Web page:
Although this question is marked as off-topic, it still can be friendly if we offer a few answers for novice, even they're opinion-based.
The hardest point for foreigners (except Japanese, Koreans and overseas Chinese) to learn Chinese, is the Chinese script. They are far more complex than any alphabetic and syllabic scripts, and the pronunciation of characters cannot be deduced using a simple rule (different from any language other than Japanese, but Japanese do use kanas).
I don't know if there should be a separate method for you all, but I can still recall the time we Chinese learn our own language at the age of seven to eight. We learned Pinyin at first, and at that time even texts in textbooks were written purely in Pinyin. As we could master all pronunciations, we would start learning characters, from numerals like 一, 二, 三 to more complex ones. Note that even mastering our own language could take years to decades.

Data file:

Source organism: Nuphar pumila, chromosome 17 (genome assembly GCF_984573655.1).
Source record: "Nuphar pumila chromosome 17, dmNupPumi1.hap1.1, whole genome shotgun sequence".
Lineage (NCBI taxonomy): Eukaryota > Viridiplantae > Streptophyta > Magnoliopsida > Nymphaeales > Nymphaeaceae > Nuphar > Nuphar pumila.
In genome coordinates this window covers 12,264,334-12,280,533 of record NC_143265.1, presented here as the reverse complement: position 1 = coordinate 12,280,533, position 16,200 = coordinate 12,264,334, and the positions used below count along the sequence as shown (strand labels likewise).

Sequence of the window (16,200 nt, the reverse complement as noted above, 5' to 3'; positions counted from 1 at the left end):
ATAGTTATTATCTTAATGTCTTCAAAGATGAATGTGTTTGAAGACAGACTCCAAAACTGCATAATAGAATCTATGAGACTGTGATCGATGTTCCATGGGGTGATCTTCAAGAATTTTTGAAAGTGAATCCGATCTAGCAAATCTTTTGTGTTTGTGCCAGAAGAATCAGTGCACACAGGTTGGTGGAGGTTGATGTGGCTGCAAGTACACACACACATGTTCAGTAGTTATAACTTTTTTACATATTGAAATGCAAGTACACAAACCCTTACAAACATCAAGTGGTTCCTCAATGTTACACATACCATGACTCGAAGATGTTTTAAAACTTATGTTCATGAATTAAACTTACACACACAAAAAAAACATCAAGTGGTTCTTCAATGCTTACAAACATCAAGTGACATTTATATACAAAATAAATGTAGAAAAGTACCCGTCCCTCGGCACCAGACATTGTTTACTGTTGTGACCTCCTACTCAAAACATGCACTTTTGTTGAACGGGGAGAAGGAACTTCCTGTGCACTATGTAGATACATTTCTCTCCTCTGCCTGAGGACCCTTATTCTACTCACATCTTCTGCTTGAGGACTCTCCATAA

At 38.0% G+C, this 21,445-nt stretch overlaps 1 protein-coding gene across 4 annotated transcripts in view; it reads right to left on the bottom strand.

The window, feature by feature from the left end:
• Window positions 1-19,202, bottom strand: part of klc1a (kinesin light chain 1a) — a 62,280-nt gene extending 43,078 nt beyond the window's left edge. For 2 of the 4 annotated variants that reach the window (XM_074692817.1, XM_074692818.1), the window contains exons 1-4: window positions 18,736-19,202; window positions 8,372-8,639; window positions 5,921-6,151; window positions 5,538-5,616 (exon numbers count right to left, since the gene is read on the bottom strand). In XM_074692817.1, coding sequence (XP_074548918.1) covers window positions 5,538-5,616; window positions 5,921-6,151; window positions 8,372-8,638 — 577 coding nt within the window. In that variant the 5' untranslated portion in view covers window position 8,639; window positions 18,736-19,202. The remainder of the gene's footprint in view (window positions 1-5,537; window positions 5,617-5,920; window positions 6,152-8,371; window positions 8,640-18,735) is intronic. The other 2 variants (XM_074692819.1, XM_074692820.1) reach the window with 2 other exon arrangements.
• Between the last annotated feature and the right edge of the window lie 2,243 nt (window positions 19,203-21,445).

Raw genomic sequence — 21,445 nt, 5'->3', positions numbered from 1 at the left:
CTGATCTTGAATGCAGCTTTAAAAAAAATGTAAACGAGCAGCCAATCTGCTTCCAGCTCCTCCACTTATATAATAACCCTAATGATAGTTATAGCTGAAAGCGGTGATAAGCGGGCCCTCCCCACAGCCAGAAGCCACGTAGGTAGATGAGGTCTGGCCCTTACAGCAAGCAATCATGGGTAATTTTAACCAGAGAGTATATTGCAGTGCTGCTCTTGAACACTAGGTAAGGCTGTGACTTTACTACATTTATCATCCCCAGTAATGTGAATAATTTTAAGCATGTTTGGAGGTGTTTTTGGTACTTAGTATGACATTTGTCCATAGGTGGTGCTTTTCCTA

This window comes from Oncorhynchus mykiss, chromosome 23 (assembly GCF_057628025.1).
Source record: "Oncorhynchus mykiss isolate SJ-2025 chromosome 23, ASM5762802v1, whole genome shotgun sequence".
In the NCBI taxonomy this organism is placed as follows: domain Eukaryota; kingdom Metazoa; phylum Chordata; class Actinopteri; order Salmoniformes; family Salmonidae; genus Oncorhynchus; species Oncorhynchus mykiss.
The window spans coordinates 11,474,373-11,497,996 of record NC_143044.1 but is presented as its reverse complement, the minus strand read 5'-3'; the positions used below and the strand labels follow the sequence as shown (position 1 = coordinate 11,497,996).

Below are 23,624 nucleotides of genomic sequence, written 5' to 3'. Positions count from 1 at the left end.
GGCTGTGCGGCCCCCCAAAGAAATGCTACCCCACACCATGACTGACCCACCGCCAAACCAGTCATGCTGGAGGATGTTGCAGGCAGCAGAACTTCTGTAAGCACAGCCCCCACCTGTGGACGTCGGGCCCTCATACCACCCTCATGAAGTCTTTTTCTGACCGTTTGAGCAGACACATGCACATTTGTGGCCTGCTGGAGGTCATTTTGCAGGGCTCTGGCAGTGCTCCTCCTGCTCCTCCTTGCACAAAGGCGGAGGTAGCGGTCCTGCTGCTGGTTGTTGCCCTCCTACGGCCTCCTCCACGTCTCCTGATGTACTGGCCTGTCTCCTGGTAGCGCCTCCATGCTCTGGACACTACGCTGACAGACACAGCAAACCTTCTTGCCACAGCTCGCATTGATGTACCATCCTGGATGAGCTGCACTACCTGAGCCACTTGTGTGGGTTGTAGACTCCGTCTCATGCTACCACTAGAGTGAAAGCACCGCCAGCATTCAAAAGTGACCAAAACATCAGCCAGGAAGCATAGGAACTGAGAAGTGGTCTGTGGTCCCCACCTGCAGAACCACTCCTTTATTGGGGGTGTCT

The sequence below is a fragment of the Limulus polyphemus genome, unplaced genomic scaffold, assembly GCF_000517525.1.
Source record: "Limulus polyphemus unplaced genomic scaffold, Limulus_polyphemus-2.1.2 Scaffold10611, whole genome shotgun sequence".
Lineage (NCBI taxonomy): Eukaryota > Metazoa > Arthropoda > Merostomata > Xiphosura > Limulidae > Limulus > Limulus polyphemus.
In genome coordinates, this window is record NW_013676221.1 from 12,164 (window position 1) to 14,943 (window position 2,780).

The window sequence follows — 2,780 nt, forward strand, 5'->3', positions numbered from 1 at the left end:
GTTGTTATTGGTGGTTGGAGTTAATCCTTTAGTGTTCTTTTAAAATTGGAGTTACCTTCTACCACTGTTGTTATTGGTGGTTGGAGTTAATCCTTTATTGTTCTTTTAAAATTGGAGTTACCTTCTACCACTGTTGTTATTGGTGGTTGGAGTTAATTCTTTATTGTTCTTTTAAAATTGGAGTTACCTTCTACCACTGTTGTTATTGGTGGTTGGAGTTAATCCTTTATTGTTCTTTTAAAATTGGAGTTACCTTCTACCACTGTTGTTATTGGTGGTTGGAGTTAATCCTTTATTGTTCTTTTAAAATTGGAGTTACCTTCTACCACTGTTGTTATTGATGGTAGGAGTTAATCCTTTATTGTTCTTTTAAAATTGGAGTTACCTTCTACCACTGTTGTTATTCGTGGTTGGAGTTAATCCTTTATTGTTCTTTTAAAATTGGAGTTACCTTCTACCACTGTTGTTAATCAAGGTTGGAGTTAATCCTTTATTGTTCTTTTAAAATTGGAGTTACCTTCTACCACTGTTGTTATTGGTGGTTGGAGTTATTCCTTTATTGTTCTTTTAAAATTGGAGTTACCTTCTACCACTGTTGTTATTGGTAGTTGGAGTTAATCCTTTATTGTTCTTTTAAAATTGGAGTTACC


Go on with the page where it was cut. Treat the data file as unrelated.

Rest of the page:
It changes now: primary school students will try to learn some simple characters first to get a feeling about mother tongue, then move to Pinyin about a year later. In my opinion, this is not as efficient as the previous way for foreigners, since they will be easily lost in the forest of logographies. I personally recommend our traditional way of learning: learn to speak first, then write them down.